After having played through this remake, I'm left feeling a lot like how I felt after playing Fire Emblem: Shadow Dragon, the DS remake of the first game in the series. While the game pales in comparison to other games in the series, it's fantastic to have an updated version of the game rather than have to struggle through the extremely slow-paced and Japanese-only original. The game has a lot of unique elements that were rarely seen in other entries of the series, if at all, and the developers did a pretty good job of breathing new life into the characters and fleshing out their personalities (although the characters and story are still on the thin side overall). This game isn't likely to be amongst my top favorite Fire Emblem games, but I'm extremely glad that the remake was created in the first place, and I'm really hoping that more remakes are in the pipeline. One can only hope!

Check out these gussied up Fire Emblem Echoes: Shadows of Valentia links:
- As always, serenesforest.net should be your first stop for info about the game
- Entry at nintendo.com
- Page on Miiverse
- Review at NintendoLife

When I was travelling in Europe a few years ago I was curious about video games that were published outside of the US, so I picked up cheap copies of two DS games that I otherwise would have little use. Both of them were no doubt riding the wave of the success of the first Brain Age game, and the first is called English Training, while its sequel is called Practise English. "More English Training" would probably have been a more appropriate title for the latter, as that game does pretty much everything the first game does, but adds more extras.

[As a side note, be aware that the original DS and DS Lite are region free and so a US version can play these games, but note that all the DSi and 3DS/2DS models are region-locked and US versions can't play this game. Also note that despite packaging being specific to different countries, all versions of the games give you the option of selecting your native language amongst the provided options, which are German, French, Italian, and Spanish, and in some versions of the game, Dutch. Oh, and the original version of the game was for Japanese speakers.]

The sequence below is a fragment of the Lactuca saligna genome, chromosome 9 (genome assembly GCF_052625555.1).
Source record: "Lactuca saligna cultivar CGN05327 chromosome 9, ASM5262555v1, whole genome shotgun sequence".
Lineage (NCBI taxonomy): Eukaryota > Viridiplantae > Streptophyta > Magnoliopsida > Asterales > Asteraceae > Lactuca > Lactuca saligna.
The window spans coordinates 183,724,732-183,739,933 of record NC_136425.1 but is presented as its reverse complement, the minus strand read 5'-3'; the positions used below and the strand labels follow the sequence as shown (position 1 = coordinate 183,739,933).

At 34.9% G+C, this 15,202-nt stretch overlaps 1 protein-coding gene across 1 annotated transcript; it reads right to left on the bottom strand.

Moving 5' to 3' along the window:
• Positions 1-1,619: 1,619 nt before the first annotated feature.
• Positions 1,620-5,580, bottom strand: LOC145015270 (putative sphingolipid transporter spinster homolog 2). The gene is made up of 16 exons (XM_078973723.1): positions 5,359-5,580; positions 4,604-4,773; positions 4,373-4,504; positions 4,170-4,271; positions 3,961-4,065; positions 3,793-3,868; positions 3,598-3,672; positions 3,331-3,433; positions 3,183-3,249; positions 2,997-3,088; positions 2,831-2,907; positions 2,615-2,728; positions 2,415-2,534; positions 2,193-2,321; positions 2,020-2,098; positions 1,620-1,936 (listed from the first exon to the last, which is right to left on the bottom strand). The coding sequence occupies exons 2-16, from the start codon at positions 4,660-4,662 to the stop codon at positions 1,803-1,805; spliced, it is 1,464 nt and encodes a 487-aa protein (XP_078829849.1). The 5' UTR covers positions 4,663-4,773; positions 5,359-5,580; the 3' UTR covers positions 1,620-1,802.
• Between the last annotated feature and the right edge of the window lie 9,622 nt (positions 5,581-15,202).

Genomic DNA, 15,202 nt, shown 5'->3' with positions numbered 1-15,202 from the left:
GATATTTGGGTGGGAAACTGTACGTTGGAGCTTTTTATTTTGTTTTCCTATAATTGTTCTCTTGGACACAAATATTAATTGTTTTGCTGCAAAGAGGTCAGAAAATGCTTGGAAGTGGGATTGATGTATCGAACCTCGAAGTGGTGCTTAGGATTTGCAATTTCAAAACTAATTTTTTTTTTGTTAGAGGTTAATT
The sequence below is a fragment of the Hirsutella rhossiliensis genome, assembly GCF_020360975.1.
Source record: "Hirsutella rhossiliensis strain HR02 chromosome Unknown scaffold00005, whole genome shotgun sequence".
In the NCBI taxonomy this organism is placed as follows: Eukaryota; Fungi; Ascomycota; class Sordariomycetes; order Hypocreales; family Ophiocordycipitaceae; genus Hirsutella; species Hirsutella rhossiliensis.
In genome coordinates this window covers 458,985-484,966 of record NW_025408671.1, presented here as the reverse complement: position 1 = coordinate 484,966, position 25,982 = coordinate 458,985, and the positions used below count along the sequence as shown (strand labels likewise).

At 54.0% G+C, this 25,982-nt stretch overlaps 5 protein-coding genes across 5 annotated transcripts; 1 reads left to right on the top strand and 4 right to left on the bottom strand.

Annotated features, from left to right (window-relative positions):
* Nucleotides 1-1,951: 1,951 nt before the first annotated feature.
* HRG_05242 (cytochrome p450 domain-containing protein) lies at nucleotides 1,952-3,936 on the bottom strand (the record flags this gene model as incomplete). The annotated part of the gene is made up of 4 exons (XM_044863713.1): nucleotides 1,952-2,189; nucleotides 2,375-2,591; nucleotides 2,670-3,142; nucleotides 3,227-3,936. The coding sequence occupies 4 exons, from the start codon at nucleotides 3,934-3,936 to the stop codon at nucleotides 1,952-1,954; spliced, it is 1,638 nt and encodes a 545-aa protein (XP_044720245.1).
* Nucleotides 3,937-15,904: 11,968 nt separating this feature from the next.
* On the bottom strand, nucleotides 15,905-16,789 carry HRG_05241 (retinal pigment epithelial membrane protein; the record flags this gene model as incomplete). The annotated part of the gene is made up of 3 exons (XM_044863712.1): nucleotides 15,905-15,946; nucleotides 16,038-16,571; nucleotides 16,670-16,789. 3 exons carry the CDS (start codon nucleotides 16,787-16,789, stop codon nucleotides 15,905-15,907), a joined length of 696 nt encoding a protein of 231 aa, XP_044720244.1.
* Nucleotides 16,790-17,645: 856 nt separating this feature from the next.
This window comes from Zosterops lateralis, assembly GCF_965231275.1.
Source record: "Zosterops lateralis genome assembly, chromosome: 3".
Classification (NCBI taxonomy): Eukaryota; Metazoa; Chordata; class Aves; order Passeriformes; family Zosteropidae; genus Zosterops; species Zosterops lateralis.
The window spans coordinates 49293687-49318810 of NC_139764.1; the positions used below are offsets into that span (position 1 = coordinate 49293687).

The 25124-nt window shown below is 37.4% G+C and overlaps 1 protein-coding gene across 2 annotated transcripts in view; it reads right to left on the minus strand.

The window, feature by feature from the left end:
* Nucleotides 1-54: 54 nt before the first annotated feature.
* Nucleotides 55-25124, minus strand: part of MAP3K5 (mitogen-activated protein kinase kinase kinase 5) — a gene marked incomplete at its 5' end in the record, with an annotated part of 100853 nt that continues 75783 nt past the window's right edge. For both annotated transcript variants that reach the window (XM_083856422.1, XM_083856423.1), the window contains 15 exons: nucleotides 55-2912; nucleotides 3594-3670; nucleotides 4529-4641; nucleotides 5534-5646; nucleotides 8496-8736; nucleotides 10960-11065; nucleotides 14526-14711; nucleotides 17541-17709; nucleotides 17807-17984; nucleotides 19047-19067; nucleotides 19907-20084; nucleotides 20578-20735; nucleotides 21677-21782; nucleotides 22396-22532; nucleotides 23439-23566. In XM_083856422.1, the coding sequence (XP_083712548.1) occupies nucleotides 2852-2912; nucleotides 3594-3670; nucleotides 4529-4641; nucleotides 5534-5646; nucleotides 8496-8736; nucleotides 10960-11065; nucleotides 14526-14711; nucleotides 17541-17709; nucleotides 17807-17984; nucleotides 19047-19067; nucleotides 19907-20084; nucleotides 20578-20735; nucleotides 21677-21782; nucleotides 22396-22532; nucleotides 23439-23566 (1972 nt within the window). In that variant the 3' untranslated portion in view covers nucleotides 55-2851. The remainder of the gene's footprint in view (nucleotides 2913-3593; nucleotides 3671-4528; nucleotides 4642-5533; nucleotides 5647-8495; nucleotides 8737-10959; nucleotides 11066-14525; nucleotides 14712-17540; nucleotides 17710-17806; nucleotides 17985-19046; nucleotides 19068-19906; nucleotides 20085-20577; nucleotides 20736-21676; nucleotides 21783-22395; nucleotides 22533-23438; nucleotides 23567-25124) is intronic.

I had the vague notion that playing these games might help me learn other languages, but the majority of the games are really focused on having you listen to dialogues and then transcribing them via the games' handwriting recognition, which is, of course, fairly useless for a native speaker. There are a lot of ways they take the material from the dialogues and repackage them to help drill them into you, for example: some listening comprehension questions of the dialogues, including a dictionary of words and phrases from the dialogues that you can refer back to, a "continuous play" option where you can listen to all the dialogues in a row without pause and on a loop (and also just the ones you've marked as having trouble with), etc. The dialogues themselves have a lot of variety and seem like pretty standard but useful phrases, and there are some surprises thrown in to mix things up a bit, such as some nursery rhyme songs (although I'm not sure how useful it is for a foreign speaker to know how to say "Mary had a little lamb whose fleece was white as snow", haha). The second game in particular has some more variety, such as a section that consists of many different people speaking English in different accents, including an Australian or a Japanese person speaking English (the game otherwise uses British English).

As with the Brain Age games you can take a test once a day to help chart your progress, and there's also a graph you can look at that shows you how many exercises you've completed over time. Both games have a handful of extras that are more game-like, but the second game has more of them. That game has a mini-game where you act as a pizza delivery person and have to follow directions to deliver pizzas, and one where you're given instructions on how to color a picture (for example, "color the woman's hair pink").